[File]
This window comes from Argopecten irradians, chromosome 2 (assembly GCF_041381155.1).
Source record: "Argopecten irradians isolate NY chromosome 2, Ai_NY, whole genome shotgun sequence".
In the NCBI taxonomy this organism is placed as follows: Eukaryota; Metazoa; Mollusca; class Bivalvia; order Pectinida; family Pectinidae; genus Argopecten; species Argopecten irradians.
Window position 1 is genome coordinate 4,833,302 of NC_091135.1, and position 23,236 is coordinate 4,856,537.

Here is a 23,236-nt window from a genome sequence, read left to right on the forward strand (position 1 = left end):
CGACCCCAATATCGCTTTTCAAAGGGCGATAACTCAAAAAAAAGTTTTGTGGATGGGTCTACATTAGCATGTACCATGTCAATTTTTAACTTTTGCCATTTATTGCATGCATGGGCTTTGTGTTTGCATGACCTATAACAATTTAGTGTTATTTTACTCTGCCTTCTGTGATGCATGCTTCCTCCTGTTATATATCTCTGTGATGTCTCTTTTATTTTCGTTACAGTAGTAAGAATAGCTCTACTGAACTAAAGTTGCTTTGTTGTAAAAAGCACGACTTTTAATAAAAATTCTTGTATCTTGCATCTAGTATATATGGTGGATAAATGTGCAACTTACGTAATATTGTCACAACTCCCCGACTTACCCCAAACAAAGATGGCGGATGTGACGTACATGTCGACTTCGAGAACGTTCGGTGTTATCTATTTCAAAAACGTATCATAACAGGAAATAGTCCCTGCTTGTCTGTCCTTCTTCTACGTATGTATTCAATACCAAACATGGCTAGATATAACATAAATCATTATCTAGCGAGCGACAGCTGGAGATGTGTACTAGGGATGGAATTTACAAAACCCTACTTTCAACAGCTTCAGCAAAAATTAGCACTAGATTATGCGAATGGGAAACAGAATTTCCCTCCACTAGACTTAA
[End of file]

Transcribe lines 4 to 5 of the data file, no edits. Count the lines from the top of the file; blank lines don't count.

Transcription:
Window position 1 is genome coordinate 4,833,302 of NC_091135.1, and position 23,236 is coordinate 4,856,537.

Here is a 23,236-nt window from a genome sequence, read left to right on the forward strand (position 1 = left end):